Learn to humble yourself. It’s the hardest thing to do. Life is hard on the artist. We’re born with a different way of seeing the world, and society isn’t kind to such people. So, rather than developing a thick skin, we develop a lot of excuses in our head as to why the world has damned us, and we grow rancorous, and easily triggered. You need not be the victim all the time. And when people are telling us something, it’s for a reason. For thousands of years, artists on all corners of the Earth have been creating works of timeless art. While we believe in the deepest parts of our hearts that we have what it takes to rival them, there’s a more likely chance than not that your writing isn’t going to be that good.

And that’s okay. It’s okay to be a work in progress. It’s okay to make mistakes, it’s okay not to write well, and it’s okay to do the best you can do. You only live in your head, you only live the life you have been given, so do your best with that, whatever that means.

Listen as well as you can. This is on the harder side. Our egos train us to listen to some things and not to others. The truth is that we can learn from anyone and everyone, and we should be willing to take things into ourselves that might hurt us, but also help our minds improve.

Yet, learn what you should listen to, and what you shouldn’t. There are a lot of things that people say that will just lead you further down the rabbit hole of negativity and wear at your self-esteem or sense of self. Learn how to learn from others, but also learn what is worth learning.

Finally, read widely, but experience wildly. There is a reason why in my mother tongue we have the adage ‘desha nodu kosha odu’ (or, ‘see the world, read dictionaries’). As much as it is important to be in conversation with the greatest of artists and their work, it’s also important that you are connected to the events that are happening in the world, and that you are responding to things people can relate to. The more that you learn to connect yourself to others, the more likely you are able to create characters that are outside of yourself and have tendencies and mentalities of their own.

And the more that you connect with others, the more likely that you will find yourself belonging a little bit more than you believed you could, and from that will come peace, stability, and self-discovery.

Kiran Bhat is an Indian-American polyglot, traveller and writer. He has been to 132 countries, has lived in 19 pockets of the planet and picked up 12 languages.  He is the author of the Spanish-language poetry collection Autobiografia (Letrame Editorial, 2019) and the Mandarin-language poetry collection Kiran Speaks (White Elephant Press, 2019), as well as the Portuguese-language story collection Afora, Adentro (Editorial Labrador, 2020) and the  Kannada-language travelogue Tirugaatha (Chiranthana Media Solutions, 2019). In 2020 he published the English-language story cycle we of the forsaken world… (Iguana Books). Find him online at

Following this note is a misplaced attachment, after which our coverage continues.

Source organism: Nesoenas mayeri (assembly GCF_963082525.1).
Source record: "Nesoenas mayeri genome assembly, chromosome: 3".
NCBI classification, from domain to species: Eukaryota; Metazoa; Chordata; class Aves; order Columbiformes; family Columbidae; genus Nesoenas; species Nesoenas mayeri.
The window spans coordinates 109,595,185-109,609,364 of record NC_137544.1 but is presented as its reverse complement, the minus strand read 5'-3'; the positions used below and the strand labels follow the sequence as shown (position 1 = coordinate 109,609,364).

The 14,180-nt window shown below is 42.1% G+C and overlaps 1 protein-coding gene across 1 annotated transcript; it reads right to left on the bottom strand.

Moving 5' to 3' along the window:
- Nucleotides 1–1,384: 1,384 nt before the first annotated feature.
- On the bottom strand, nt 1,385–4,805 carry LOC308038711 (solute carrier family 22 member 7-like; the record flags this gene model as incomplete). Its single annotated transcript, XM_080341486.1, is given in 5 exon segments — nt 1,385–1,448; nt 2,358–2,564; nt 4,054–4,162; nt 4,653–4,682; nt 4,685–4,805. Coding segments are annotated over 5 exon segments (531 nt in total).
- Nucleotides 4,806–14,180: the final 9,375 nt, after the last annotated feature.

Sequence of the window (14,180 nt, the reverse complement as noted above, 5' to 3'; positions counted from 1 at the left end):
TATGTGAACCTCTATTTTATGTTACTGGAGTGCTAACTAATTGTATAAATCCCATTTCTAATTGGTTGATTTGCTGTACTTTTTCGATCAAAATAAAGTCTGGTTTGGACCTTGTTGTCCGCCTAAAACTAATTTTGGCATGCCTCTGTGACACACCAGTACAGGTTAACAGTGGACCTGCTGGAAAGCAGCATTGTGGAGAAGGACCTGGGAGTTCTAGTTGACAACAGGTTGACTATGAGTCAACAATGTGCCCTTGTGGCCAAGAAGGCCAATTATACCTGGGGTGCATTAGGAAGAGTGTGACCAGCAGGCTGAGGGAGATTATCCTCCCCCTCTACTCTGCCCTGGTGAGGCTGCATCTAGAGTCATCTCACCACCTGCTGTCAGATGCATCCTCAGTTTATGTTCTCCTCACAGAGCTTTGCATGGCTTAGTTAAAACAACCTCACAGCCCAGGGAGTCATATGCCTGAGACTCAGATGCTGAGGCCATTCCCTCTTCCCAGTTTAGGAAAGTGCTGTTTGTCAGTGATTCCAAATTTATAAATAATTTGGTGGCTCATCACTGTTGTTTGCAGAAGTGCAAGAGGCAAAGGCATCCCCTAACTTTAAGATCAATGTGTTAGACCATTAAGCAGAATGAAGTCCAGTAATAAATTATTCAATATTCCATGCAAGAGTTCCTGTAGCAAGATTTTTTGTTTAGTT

Online, (mostly) Australian Writing Resources

Hello all! As Australian writers, we are often quite isolated, some of us in more than one way. We are not only isolated from other English-speaking countries, but many of us are also isolated from larger population centres. This means it’s often hard for us to connect on a deeper level with each other.

The purpose of this month’s (September, 2019) blog post is to provide a living list of useful, online Australian writing resources that give before asking (i.e. they don’t make you pay money before giving you anything). If you have anything you think should be added to this list, please do contact us at (publicity) (without the brackets) at this domain name, and we’ll be happy to consider your suggestion!

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Kirstyn McDermott on Critique Groups and Workshopping

Kirstyn McDermott hosts Words Out Loud at the Printers Room monthly, teaches at Federation University, has been writing for upwards of 15 years and attends a Melbourne critique group meeting once a month. She’s a regular presence at our members’ nights, and was kind enough to share her experience and expertise this May.

She opened by saying that writers are not sole geniuses and they do not work alone. She shared a quote from Terry Tempest Williams — “I write in a solitude born out of community.”

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Revision and Regret

Robert A. Heinlein was so famous and well-respected in science fiction circles that he became like Albert Einstein or Noam Chomsky and was asked for his opinion on everything. Some of those opinions were about writing, which is why I’ve brought the subject up here. He said, ‘Never revise, except to editorial demand’. Jack Kerouac was also famous for saying, ‘First thought, best thought’, but while he might have famously written everything out on one spool of paper without interruptions, he was a planning maniac. His notebooks are crammed with very detailed information about what he was going to write once he sat down in front of the typewriter and paper roll and began to pound on the keys.